Hyrum was also a strong institutional leader in whom the Prophet justifiably placed his trust. When Joseph and Sidney left Kirtland for Far West, Missouri, in January 1838, Hyrum stayed behind as the presiding authority. He gave First Presidency direction to the Seventy as they organized the emigration of the saints to Far West. In the spring of 1839, he met with the Twelve and counseled them “chiefly concerning the nature of their mission, their practicing prudence and humility in their plans or subjects for preaching, the necessity of their not trifling with their office, and of holding on strictly to the importance of their mission and the authority of the priesthood.”
Hyrum also stabilized the growing community of Nauvoo in 1839 and presided in Joseph’s absence while the Prophet spent four months in Washington, D.C., seeking redress for the wrongs inflicted upon the saints in Missouri. “I would say, go on, dear brethren, in the name of the Lord,” wrote Hyrum to Joseph and his companions in the nation’s capital, “and while you are pleading the cause of the widow and the fatherless, may He who has promised to be a father to the fatherless and a husband to the widow, bless you in your undertaking and arm you with sufficient strength for the Herculean task in which you are engaged.”
Acting as the presiding authority at Church headquarters, Hyrum wrote an open letter of consolation and encouragement to the saints and had it published in the Times and Seasons. No matter what trials may come, he told them, “be faithful, maintain your integrity, let the principles of truth and righteousness get deep hold in your hearts, live up to those principles at all times, be humble withal, and then you will be able to stand firm and unshaken.”
While Joseph was gone, Hyrum gave frank counsel to local stake presidents and wrote letters of direction to those who presided over outlying branches of the Church and to members of the Twelve who were on missions. To Parley P. Pratt, he wrote, “I intend to . . . advise you, respecting the matters and things of which you write, as I feel led by the Spirit of the Lord.”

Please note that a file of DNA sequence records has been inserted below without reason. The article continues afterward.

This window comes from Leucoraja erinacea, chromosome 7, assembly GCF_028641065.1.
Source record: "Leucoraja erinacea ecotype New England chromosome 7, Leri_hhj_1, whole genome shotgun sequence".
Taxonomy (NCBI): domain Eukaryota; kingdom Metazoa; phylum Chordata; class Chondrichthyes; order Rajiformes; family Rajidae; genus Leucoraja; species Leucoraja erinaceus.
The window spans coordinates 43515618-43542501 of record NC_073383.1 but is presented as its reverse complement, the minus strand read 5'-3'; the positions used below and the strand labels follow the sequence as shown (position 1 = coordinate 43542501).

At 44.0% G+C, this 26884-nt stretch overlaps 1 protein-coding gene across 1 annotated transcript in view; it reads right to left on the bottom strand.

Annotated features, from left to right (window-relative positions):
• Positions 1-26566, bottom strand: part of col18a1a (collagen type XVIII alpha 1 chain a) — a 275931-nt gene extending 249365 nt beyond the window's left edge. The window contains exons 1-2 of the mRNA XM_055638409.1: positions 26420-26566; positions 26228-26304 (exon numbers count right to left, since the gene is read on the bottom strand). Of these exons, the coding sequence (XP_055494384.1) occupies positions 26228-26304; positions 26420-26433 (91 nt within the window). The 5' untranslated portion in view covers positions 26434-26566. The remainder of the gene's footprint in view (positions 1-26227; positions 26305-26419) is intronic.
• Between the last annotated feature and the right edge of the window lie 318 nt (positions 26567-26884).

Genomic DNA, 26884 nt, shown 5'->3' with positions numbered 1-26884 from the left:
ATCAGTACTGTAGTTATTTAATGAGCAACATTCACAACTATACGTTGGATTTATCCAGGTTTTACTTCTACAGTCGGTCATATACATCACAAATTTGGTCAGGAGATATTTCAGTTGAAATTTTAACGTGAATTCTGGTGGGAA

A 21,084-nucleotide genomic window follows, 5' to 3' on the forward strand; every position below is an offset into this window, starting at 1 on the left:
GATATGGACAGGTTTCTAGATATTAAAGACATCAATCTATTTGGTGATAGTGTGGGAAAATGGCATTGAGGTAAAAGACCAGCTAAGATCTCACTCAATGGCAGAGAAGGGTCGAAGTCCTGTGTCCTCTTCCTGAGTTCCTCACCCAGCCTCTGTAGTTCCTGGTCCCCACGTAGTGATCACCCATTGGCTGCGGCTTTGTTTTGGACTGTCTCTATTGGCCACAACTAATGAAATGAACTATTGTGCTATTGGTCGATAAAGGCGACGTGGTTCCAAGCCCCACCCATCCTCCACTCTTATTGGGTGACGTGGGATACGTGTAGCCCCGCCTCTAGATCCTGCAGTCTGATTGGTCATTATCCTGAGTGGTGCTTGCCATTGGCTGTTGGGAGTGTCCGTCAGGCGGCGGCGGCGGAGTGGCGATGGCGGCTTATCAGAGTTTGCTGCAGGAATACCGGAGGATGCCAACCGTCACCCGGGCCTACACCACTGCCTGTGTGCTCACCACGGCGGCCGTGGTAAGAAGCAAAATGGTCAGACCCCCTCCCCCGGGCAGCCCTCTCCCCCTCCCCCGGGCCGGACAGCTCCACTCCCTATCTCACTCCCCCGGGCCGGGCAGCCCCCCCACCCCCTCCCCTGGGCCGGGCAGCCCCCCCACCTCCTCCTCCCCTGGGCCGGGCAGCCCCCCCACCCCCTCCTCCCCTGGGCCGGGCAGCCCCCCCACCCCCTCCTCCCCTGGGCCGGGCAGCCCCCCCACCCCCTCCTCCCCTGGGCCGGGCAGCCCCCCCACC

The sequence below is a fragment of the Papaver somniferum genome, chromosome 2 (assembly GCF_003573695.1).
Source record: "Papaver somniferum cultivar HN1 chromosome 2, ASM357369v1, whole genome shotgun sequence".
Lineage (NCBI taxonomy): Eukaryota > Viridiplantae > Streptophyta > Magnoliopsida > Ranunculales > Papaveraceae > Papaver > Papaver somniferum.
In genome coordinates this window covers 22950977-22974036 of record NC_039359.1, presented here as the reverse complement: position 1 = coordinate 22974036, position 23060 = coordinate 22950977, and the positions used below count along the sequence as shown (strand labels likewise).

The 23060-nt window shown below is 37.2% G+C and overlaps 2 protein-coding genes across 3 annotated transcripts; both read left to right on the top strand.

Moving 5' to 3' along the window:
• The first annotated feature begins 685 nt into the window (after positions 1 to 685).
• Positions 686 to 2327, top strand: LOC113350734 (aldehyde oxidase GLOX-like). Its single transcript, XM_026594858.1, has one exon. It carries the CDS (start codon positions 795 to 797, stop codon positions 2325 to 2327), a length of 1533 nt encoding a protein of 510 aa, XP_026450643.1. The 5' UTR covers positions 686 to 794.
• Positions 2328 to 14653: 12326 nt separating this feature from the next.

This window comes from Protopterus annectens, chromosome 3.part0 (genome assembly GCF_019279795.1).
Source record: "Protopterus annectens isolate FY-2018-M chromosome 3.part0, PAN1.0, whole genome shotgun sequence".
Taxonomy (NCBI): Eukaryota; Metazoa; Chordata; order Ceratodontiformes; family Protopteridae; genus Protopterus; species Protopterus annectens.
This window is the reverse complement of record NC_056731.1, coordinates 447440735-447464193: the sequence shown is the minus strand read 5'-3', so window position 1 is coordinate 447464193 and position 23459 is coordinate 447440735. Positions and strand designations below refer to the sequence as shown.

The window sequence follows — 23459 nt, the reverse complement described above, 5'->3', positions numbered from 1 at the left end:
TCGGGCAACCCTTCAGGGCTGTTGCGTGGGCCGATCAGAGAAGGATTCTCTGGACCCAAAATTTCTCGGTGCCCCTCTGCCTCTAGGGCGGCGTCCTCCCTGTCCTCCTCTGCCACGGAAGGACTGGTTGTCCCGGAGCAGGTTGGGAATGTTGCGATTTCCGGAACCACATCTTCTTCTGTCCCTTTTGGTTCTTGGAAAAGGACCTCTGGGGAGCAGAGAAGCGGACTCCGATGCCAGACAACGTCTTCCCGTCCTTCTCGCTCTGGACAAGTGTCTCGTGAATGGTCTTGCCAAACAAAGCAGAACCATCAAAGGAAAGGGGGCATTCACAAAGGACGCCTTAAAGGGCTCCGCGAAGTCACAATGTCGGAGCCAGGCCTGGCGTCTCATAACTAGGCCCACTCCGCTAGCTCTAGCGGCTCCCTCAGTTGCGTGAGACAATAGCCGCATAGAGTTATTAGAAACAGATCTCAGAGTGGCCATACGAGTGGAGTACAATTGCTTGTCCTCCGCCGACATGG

To Lucien Foster, who presided over a distant branch of the Church, Hyrum acknowledged Joseph’s absence and introduced himself “as a servant of Jesus Christ and one on whose shoulders rests at all times (but more particularly at this time) an important responsibility to address a few lines to you, and to that part of the Church of Jesus Christ over which you have been called in the providence of God to preside.” Hyrum explained to Lucien that “in order to enjoy all the blessings of the gospel it is necessary and all important to pay the most strict attention to the commandments of God and to the instructions which those, who are in authority in the church of God may communicate.”
Gems from Hyrum’s Life
This biography is full of gems from Hyrum’s life and ministry. One of my favorite examples of Hyrum’s uncommon wisdom and leadership comes from Ezra T. Benson. When Hyrum organized the Quincy Stake in 1840, he called Daniel Stanton as the stake president, with Moses Jones, who was about seventy years old, as his first counselor. He then called twenty-nine-year-old Ezra as the second counselor, explaining to the congregation, “You may think a little strange of my appointment, but Brother Jones is an old man and experienced in the Church, and Brother Benson is young and wants to learn.”
As a civic leader, Hyrum rose to the rank of Brevet Major General in the Nauvoo legion, served two terms on the city council and, for a time, as vice mayor. Only weeks before his fateful ride to Carthage, he confirmed his intent to run for the state legislature. And in his last general conference, Hyrum declared, “Let every man use his liberties according to the Constitution. . . . We want a President . . . who will maintain every man in his rights.
. . . Whatever are the rights of men guaranteed by the Constitution of these United States, let them have them.”
Writing about Hyrum has enriched my life and inspired me to try harder when faced with challenges or difficulties. When his three-year-old daughter, Mary, died in his arms, Hyrum sorrowfully, but hopefully, looked toward the resurrection. When Jerusha, his wife of eleven years, died giving birth to their sixth child, Hyrum, who was away on Church assignment, received the doleful news by letter from his brothers. Though he undoubtably mourned over several weeks as he traveled the one thousand miles back to Kirtland, he remained faithful.